Jul 18, 2011

Baseball Dreams Cut Short for Disaster Victims

For high school baseball players from Rikuzentakata, Japan, the dream to play in the Koushien national baseball tournament came to an end. But win or lose, the game helped to bring together a community still reeling from the March 11 tsunami.

This is truly sad. The anguish can be so clearly felt by their cries after the loss. Just a game?  Perhaps, but with it was a way to cope. These boys were playing for a whole lot more than personal pride.

Hopefully, with Japan winning the women's World Cup Soccer Tournament, that will provide a modicum of healing for this devastated nation. 

Jul 16, 2011

Things may not be as they appear...

Following is an interview of Yonatan Sapira, a former Captain in the Israeli Air Force. I am truly invigorated by this man's conviction and his willingness to subject himself to scorn as he follows his heart. And contrary to the way he has been characterized, it's rather obvious that a deep love of his country and his Jewish heritage has motivated his quest for peace through non-violence. Yonatan appeared in a recent documentary, "Little Town of Bethlehem", with two fellow activists, one Christian and one Muslim, all three hailing from the same city of Bethlehem. Their common goal?  Peace!

Yonatan is living proof that as a Jew he can love Israel and his people but yet strongly disagree with some of his government's actions and policies. In my view, as one coming from the "religious right" perspective, we have been cornered by a false dilemma: Either love Israel and ALL of its policies, or love the terrorists and their despicable acts against the innocent. As a Christian I simply cannot justify terrorism whether state-sponsored or sanctioned by a militant group like Hamas. The cycle of violence must stop.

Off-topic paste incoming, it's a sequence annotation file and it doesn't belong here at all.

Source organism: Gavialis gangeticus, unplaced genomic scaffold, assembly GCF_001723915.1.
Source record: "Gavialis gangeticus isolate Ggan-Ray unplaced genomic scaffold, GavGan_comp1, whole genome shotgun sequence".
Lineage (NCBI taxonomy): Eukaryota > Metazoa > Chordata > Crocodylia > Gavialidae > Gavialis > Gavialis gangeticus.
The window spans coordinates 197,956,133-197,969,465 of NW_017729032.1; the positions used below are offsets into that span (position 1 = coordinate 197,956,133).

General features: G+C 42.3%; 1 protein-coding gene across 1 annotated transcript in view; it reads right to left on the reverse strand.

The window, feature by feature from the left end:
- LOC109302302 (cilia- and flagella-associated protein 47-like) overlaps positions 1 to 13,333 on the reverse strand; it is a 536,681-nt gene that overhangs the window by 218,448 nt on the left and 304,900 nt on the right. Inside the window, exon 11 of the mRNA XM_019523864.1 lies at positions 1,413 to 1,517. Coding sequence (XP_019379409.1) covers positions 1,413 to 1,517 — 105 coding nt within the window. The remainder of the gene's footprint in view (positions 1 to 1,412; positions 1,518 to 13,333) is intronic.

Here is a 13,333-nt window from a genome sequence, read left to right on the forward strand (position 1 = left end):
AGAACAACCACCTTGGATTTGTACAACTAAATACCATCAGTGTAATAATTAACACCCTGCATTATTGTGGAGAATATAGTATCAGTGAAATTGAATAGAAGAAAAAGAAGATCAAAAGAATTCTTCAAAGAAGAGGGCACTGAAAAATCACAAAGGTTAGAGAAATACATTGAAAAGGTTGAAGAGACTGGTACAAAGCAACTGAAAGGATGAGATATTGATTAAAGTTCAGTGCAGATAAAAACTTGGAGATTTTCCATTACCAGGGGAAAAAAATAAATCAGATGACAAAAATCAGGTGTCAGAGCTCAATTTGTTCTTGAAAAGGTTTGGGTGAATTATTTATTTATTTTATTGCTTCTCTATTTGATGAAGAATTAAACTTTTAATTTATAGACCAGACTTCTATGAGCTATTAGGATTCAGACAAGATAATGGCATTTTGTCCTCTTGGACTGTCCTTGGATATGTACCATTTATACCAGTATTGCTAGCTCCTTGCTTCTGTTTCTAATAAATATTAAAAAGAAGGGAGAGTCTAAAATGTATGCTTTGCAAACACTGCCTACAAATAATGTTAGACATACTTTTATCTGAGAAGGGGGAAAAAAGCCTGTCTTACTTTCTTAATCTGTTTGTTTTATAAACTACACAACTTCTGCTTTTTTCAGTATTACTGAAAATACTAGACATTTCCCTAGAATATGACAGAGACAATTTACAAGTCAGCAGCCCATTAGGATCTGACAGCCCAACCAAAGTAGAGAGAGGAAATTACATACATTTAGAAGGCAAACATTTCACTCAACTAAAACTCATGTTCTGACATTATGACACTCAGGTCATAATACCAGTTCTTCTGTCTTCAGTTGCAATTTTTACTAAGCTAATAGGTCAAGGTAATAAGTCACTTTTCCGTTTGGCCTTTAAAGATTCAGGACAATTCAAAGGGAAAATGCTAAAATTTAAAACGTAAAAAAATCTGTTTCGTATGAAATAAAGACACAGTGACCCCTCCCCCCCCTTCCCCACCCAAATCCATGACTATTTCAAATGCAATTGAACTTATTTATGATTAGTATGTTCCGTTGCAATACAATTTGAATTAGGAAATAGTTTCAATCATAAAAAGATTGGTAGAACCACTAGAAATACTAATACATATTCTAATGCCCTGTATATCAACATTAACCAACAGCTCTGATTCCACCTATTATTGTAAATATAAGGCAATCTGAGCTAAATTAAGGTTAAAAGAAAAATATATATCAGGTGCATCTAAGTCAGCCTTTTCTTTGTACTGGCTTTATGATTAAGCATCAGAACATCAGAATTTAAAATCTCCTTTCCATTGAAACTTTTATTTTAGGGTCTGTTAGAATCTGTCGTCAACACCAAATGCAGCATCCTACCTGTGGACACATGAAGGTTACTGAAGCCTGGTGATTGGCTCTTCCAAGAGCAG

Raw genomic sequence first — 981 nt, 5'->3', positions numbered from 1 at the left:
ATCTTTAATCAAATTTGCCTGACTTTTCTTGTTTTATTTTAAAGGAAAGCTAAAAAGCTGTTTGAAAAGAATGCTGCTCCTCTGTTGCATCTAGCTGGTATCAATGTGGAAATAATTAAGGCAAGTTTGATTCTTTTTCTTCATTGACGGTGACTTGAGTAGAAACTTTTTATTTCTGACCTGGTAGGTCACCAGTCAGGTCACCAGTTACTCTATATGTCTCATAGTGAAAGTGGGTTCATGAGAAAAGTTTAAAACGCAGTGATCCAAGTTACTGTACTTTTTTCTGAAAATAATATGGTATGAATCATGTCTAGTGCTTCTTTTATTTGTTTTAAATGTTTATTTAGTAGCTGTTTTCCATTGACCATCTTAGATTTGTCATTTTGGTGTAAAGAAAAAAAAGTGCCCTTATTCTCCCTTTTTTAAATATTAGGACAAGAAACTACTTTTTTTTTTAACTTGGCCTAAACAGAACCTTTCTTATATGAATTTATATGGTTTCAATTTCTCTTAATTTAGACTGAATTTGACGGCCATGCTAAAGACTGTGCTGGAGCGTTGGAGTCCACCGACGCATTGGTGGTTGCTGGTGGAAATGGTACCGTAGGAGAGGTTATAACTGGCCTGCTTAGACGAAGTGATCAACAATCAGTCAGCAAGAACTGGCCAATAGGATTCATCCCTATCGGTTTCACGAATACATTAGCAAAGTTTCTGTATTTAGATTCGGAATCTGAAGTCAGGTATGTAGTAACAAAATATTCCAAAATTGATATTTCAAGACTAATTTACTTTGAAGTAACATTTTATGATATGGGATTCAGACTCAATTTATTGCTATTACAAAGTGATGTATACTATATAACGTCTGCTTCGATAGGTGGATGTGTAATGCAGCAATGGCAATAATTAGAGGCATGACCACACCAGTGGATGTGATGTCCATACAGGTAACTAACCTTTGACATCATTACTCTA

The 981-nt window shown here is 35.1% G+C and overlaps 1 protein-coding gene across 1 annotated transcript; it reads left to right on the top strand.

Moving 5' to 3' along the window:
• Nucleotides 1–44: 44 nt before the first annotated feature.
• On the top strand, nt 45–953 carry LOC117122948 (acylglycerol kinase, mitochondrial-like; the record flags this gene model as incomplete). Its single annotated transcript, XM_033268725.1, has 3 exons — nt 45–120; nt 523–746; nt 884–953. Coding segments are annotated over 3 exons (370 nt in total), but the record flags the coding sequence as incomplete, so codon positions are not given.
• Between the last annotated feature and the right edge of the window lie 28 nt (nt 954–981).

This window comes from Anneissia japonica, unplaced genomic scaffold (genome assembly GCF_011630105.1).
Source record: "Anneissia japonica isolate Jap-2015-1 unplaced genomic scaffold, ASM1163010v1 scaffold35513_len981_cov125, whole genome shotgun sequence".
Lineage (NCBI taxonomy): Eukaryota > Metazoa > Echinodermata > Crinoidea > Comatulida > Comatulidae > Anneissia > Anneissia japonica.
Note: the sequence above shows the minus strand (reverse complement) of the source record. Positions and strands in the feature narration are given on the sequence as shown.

Yonatan Sapira in his Israeli Air Force flight suit

That being said, if we don't seek to understand what might motivate a person to strap explosives to their body with the intent to inflict maximum damage on innocents, I don't think we are being intellectually honest. Which is worse, a terrorist act that kills 9 innocent children or a Israeli Air Force rocket assault on the home of an alleged terrorist also killing 9 innocent children? Oh, but some may say, "The government has the right to self defense and in so doing if children die, that's unfortunate collateral damage."  Really? What if the terrorist is also reacting to the tyrannical aggression of the Israeli government and feels totally justified to act on behalf of those who are oppressed? 

By caging a million and a half people like animals (Gaza) and separating them from vital resources, is causing severe reactions. And by Israeli's settling on land that is not their own is also soliciting acts of aggression. How would you or I react if our neighbor illegally began to anex our property and expanded his home onto our land?

So simply because I can't possibly condone the Palestinians firing missiles into Israel, does not mean that I shouldn't seek to understand the underlying motivations of the combatinants. Perhaps their cause is just though their methods of retribution are abhorrent? 

Is the U.S. supporting the Israeli government's policies that are helping foment this kind of violence?  
Please listen carefully to Yonatan's plea. He is not a terrorist sympathizer, but neither does he side with the dehumanizing policies set forth by his own government. Lastly, please pray that Yonatan will come to know the true Prince of Peace. 

Jul 1, 2011

Former Israeli Air Force pilot describes why we joined the Gaza Aid Flotilla